Arcadia Publishing, Paperback, 2003-06-03
The images featured in this book represent the early years at the Warren, Ohio and Detroit, Michigan factories. Packard Motor Car Company contains rare images from the Larz Anderson Auto Museum that were saved from the Packard factory and the personal collection of James Ward Packard when the company closed.

National Automotive History Collection (U. S.)
Packard Motor Cars 1935 Through 1942: Photo Archive : Photographs from the Detroit Public Library's National Automotive History Collection (Photo Archive Series)
Iconografix, Paperback, 1996-02
1935 marked Packard’s move from a purely luxury car builder to a builder of luxury & medium price cars, in a effort to broaden its market. Shown are the twelfth to nineteenth series Packards, including the 115, Packard’s first 6-cylinder car in nearly a decade, the 120, 160, 180 and the last of the fabled 12-cylinder Packards.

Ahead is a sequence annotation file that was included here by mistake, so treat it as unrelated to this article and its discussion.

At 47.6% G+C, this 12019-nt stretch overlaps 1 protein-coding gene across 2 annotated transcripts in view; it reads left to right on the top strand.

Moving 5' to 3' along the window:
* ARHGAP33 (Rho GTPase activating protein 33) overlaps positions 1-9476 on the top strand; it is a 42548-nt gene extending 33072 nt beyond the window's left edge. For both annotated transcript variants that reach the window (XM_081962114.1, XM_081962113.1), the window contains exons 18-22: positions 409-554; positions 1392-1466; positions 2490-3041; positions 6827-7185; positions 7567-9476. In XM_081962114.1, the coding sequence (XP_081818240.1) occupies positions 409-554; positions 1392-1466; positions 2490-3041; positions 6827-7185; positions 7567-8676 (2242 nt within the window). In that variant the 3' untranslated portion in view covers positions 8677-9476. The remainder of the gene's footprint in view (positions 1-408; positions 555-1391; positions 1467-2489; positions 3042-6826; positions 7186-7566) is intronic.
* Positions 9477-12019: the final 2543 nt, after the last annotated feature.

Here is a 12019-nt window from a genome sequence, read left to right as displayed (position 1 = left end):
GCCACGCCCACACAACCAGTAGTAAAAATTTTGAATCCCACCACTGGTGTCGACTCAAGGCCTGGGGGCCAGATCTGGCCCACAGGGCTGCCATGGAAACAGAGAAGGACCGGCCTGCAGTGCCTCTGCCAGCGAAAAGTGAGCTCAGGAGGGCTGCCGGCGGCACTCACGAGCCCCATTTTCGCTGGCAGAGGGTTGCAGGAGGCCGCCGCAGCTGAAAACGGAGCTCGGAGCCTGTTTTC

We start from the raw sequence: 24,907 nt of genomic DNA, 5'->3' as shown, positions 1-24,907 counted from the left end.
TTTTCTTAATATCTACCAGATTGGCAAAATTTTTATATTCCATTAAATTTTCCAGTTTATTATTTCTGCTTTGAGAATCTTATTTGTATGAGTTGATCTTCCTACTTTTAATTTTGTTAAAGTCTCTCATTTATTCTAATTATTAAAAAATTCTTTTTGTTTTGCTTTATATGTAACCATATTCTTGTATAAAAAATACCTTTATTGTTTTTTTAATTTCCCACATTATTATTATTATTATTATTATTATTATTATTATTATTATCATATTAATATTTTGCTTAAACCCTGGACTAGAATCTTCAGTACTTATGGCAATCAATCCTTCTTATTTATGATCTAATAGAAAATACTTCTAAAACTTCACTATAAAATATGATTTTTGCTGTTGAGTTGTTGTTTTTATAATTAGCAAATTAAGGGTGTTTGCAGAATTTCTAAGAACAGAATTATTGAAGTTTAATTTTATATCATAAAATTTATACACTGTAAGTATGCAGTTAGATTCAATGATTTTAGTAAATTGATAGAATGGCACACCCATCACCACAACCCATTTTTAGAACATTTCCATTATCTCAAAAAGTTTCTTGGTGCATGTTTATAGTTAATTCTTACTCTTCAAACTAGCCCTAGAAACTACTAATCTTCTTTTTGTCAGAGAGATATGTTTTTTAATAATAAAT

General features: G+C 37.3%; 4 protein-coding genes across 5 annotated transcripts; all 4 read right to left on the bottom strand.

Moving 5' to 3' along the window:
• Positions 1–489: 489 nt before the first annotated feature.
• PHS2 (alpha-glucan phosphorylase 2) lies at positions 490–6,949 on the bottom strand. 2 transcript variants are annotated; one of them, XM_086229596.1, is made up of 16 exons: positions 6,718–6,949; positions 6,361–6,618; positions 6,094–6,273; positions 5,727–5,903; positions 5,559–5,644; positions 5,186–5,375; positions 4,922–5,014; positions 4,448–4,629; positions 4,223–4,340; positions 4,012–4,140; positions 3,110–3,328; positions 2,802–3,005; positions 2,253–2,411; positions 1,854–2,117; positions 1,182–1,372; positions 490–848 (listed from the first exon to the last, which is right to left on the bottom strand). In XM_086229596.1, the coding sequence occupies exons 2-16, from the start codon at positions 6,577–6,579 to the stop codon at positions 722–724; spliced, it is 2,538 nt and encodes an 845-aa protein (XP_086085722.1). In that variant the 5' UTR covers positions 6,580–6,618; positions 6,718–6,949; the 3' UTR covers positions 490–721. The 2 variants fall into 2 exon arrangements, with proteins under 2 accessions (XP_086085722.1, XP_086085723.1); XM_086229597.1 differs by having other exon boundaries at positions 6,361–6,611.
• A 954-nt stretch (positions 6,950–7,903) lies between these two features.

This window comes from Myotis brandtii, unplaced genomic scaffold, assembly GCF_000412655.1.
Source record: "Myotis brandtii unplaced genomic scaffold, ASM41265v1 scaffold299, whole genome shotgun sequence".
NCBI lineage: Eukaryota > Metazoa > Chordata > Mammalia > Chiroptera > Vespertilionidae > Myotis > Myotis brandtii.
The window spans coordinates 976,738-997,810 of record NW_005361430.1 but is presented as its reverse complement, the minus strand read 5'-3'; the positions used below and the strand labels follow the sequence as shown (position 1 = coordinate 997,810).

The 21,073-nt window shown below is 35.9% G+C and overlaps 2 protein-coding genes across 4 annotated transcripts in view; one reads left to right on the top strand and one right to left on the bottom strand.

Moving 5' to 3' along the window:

James A. Ward
The Fall of the Packard Motor Car Company
Stanford University Press, Paperback, 1997-09
Ward summarizes the company’s early days--from the turn of the century to the 1935 release of the 120, Packard’s first middle-market vehicle--in a single chapter; four more follow the firm through the Depression and World War II. But Ward’s focus is Packard’s final days, from Hotpoint executive James Nance’s installation as president in 1952 to the 1956 shutdown of Packard’s Detroit operations and to 1958, when the last automobiles to bear the long-respected Packard name rolled off its merger-partner Studebaker’s Indiana assembly line.

George H. Dammann, James A. Wren
Packard (Crestline Series)
Motorbooks Intl, Hardcover, 1996-06

Provides the definitive reference for the Packard enthusiast. Filled with 1,200 historic photographs from Packard archives. In the popular Crestline series.

Packard: An American Classic Car
Few American cars could match the beauty, styling and engineering of the Packard motor car. From its birthplace in Warren, Ohio in 1899 to its final days in Detroit, Michigan and South Bend, Indiana in the late ‘50s, this program chronicles the history of the Packard automobile through interviews with Packard owners, vintage film, and Packard archive photographs. Hosted by Edward Herrmann.
Featured Cars
Sponsored Links

Copyright 2008 - 2021 - PopularRestorations.com - All Rights Reserved

Contact information